In this photo taken on Saturday, Oct. 27, 2018, migrants arrive at the port of San Roque, southern Spain, after being rescued by Spain’s Maritime Rescue Service in the Strait of Gibraltar. (AP Photo/Marcos Moreno)
Hillary Clinton has stepped in it again. Just recently she told an interviewer with The Guardian that European leaders must stop offering “refuge and hope” to migrants if they want to slow the spread of right-wing populism. She urged them to “send a very clear message – ‘we are not going to be able to continue to provide refuge and support’ – because if we don’t deal with the migration issue it will continue to roil the body politic.”
Mrs. Clinton said further, “I think Europe needs to get a handle on migration because that is what lit the flame.”
You could almost hear Democrats groaning.
After all, if opening your borders in Europe to asylum-seekers is a bad idea, how can it be the right thing to do in the U.S.?
The problem with Hillary Clinton is that she occasionally says what she thinks, which rarely turns out well. When she called Trump supporters “deplorables” she meant it. When she wailed, “What difference at this point does it make?” during the Benghazi hearings, she showed the world her disdain for the inquiry into why four Americans died under her watch and how she lied about the cause of that tragedy for political reasons.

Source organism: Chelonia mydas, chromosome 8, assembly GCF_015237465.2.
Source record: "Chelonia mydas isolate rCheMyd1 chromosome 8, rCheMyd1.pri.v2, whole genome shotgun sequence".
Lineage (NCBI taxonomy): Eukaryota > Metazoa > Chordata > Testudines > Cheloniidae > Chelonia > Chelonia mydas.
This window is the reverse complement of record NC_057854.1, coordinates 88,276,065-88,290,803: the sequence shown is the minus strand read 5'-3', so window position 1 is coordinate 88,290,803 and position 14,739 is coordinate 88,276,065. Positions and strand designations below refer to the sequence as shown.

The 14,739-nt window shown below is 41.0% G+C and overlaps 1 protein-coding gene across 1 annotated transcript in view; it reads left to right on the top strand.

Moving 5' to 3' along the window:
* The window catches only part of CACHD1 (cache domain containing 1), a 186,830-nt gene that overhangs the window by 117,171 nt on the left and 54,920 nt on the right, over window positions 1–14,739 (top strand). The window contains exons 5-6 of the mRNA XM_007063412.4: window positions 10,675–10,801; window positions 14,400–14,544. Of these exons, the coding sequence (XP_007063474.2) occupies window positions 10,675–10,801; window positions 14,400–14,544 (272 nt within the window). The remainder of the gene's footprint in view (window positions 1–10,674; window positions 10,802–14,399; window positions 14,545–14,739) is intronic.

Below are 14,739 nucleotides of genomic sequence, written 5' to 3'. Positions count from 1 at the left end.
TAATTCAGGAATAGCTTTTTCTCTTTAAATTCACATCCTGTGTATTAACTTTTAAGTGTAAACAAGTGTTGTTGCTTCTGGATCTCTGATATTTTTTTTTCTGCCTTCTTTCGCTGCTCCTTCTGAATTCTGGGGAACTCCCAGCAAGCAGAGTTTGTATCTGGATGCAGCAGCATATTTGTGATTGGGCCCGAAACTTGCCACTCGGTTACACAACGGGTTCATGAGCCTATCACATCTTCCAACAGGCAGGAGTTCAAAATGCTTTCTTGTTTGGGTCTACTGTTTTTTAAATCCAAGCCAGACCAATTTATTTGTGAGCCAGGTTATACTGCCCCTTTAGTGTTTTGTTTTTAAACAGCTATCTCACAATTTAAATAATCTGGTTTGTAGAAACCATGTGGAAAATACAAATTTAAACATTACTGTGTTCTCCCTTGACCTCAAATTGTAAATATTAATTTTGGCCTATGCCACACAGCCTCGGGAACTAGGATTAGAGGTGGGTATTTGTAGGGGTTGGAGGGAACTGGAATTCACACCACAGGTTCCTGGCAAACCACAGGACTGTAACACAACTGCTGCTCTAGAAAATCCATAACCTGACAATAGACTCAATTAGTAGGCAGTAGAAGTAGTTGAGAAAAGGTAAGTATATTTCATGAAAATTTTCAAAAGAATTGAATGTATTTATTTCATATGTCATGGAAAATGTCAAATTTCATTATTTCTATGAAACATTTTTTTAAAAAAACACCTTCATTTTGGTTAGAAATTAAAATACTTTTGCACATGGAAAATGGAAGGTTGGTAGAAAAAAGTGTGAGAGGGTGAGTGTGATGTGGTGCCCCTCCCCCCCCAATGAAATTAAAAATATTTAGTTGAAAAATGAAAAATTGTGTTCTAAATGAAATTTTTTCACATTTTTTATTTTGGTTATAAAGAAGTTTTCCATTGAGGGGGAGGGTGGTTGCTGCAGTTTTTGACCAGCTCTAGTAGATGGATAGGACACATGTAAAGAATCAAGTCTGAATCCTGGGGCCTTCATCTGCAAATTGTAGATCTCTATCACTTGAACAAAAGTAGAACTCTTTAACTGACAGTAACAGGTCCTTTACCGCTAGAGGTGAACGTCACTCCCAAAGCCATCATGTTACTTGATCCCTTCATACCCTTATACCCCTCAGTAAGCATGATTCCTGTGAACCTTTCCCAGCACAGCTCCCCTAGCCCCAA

Here she is challenging one of the Democrats’ core tenets: that we should open our doors to migrants, no matter the economic impact or security risk, because that is the noble thing to do.
Hillary is correct, of course. Angela Merkel’s decision to welcome one million migrants from Syria and other countries became wildly unpopular in Germany, especially as some studies confirmed that the surge in newcomers had caused an increase in crime and violence. The Christmas market terror attack in Berlin in 2016 and other episodes hardened opinion against Merkel’s open door policy, undermining her coalition and eventually putting her on the path to resignation.
In countries like Greece and Italy, on the front lines of the surge of migrants into Europe, and in Poland and Hungary, resistance to EU-mandated immigration policies have bolstered populist leaders. In Britain, disapproval of open borders was an important contributor to the Brexit vote.
Liberals in the U.S., however, do not acknowledge the strains caused by the EU’s autocratic diktats on immigration. To do so might suggest that President Trump’s aversion to open borders is not only reasonable, but broadly popular around the world. It might strengthen arguments that favor restricting who gets into our country – arguments made repeatedly by the Trump administration.
The problem with Hillary Clinton is that she occasionally says what she thinks, which rarely turns out well.
Writers at the New York Times doubtless reflected their own horror when they reported Clinton’s remarks, saying they brought a “dose of surprise from an array of scholars, pro-immigration advocates…some of whom were so perplexed by the comments that they wondered aloud whether Mrs. Clinton had perhaps misspoken.”
After all, Hillary has heretofore voiced unwavering support for generous immigration policies. In a 2013 paid speech to a Brazilian bank she went further, saying, “My dream is a hemispheric common market, with open trade and open borders…,” a comment that Trump used as a cudgel during the 2016 campaign.